Feeds:
Posts
Comments

Archive for February 28th, 2010

Expensive People

Expensive People (1968)
by Joyce Carol Oates
256 pages
Fawcett Crest

=====

This is a novel that looks forward to an event for almost its whole length, and then when it finally happens in the last few pages…you end up not being sure that it happened at all.

The novel is narrated by Richard Everett, now in his late teens, who looks back on his childhood, and specifically the events that led to his being a murderer at about age 11. He is the child of a financially successful, older father who is often away on business, and a mother who is a promising writer of literary fiction. The child is emotionally isolated from both parents, as they move around from one anonymous wealthy suburb to another, and Richard navigates private schools, superficial friendships with other privileged children, and spying on his parents cocktail parties.  The relationship with the mother is especially strained, as she appears somewhat mentally unstable, and has suddenly left the family several times.

It’s interesting how Oates gets into the mind of an emotionally troubled young boy, and inside a upper-class family, since I’m pretty sure her personal experience is nowhere close to this sphere of American society. The mother character, the writer, is perhaps the closest to Oates, and Oates even goes to the point of including one of her previously published stories in the novel as a story written by the mother. A bit disturbing, as the mother is clearly the worst character in this story. Incidentally, though the old paperback cover above has its trashy charm, it doesn’t have much to do with the novel itself – the mother is described as having short black hair, while the son, presumably the figure in the background, is supposed to wear glasses and be severely overweight. I always wonder how many cover artists actually read the books they work on.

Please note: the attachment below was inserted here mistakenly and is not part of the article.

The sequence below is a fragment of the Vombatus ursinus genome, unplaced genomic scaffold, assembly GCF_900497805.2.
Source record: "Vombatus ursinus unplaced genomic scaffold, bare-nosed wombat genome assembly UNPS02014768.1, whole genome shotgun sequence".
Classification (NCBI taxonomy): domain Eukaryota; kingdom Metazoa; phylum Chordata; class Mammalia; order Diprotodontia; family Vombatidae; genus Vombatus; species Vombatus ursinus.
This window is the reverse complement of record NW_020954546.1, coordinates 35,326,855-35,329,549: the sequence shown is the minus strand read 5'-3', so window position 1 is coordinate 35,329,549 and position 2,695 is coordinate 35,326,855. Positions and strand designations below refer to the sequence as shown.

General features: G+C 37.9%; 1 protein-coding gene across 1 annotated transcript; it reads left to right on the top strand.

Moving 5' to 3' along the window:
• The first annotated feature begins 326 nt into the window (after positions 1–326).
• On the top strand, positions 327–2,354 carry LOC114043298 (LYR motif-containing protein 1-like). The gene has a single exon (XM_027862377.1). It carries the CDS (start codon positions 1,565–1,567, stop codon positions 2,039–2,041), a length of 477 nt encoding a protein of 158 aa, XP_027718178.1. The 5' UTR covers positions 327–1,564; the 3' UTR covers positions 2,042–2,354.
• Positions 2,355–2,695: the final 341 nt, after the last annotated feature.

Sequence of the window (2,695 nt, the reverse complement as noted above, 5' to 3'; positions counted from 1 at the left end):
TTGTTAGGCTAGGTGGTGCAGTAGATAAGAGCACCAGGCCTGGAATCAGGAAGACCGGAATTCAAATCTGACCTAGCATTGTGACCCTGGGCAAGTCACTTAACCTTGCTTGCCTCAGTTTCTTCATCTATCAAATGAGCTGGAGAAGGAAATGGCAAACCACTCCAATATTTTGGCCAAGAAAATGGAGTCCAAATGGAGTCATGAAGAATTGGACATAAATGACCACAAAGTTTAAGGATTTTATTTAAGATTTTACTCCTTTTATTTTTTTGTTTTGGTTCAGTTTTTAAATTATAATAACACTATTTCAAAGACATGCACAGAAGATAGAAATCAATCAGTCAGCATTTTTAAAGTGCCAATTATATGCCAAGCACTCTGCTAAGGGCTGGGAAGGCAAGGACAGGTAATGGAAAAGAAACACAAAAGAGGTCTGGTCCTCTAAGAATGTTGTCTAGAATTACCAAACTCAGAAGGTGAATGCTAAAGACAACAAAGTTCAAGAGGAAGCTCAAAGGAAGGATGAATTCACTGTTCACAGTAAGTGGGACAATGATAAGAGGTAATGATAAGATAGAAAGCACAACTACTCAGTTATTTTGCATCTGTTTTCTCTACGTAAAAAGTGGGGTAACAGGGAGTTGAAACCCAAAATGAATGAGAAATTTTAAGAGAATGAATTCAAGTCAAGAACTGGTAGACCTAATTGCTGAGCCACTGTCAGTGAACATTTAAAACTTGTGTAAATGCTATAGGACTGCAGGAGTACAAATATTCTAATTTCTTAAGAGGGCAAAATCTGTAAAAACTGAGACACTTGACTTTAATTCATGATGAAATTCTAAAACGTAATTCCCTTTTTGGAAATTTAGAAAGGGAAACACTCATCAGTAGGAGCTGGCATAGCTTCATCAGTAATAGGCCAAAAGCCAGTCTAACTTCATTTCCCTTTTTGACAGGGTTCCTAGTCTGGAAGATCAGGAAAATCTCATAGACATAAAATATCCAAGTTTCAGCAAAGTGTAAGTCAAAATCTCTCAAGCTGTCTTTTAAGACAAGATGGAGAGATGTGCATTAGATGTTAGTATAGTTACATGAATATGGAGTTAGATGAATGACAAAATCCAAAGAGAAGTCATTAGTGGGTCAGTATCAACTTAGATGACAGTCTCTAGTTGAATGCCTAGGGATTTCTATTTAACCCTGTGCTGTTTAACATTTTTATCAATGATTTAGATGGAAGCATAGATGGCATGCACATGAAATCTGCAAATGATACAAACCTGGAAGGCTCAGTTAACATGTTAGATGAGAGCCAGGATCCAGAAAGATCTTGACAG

A recent cover

In the end I’d say this is a decent minor work by Oates. The story is well-told and absorbing, but ultimately not that vast or deep. The question left for the reader is if the narrator actually did commit the murder, or is he lying about it as a form of psychological self-protection.  Since we have nothing to go by but an unreliable narrator, and some of this other accounts near the end of the novel begin to be very fragmented and obviously incoherent, it can always be up for debate, but my own interpretation is that the narrator, contrary to his statement all through the book, is not actually a murderer.

Read Full Post »